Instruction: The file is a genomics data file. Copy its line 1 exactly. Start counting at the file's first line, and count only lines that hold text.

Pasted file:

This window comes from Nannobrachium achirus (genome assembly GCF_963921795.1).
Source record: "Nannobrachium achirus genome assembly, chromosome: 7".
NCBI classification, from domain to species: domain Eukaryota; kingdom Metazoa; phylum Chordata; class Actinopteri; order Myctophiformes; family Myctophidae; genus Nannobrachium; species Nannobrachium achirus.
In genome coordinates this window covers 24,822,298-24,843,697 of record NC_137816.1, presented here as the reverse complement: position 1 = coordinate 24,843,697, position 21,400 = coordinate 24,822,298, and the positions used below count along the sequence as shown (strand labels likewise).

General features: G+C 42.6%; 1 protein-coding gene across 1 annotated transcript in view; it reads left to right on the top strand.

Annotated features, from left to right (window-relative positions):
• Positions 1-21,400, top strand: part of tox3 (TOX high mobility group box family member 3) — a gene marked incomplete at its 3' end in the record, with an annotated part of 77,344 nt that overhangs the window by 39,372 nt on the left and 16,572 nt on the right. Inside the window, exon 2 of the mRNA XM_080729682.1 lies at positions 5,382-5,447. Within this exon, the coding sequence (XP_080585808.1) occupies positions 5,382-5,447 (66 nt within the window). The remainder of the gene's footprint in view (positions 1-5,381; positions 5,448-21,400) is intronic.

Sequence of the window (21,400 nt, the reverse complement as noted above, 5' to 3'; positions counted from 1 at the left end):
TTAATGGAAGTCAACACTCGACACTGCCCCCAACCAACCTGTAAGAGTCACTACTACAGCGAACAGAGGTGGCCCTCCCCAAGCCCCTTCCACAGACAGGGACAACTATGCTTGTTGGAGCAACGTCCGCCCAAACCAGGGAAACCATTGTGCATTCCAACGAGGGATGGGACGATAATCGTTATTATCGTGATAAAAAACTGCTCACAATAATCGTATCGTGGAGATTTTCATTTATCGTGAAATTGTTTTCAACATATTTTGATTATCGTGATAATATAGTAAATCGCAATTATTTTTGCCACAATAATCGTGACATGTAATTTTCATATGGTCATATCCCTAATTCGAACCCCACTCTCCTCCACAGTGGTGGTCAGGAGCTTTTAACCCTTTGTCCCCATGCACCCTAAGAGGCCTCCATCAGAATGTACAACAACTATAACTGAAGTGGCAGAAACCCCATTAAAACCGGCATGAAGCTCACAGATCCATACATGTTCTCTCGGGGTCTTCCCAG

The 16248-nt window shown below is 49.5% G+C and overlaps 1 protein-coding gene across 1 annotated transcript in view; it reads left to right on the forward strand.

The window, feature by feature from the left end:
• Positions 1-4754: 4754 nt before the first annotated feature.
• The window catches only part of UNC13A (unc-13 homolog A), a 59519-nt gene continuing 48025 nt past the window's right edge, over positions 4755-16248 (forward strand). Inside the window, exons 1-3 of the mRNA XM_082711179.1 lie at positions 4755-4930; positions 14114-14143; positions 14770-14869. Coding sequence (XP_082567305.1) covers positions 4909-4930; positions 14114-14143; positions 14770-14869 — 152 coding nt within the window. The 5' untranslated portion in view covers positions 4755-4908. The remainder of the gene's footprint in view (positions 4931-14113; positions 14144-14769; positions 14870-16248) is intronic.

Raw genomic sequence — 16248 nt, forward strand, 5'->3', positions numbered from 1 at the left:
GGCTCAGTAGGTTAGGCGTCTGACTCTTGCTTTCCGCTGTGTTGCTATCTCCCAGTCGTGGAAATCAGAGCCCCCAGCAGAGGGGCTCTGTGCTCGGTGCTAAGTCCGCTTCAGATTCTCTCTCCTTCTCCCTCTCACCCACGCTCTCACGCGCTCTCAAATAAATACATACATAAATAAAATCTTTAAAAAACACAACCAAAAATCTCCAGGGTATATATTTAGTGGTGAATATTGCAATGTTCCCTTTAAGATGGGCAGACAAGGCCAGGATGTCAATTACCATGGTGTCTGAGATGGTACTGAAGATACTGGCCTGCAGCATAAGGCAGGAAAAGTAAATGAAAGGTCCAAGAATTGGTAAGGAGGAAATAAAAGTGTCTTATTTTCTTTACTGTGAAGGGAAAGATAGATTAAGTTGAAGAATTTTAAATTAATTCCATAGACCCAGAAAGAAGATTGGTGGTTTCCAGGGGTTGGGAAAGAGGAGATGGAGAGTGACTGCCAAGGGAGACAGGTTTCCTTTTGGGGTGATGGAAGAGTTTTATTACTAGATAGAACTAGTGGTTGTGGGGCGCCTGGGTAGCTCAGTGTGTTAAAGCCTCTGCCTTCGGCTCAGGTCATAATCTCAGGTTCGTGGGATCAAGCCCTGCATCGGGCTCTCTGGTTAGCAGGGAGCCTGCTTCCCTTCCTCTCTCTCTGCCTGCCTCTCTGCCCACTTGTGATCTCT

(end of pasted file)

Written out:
This window comes from Nannobrachium achirus (genome assembly GCF_963921795.1).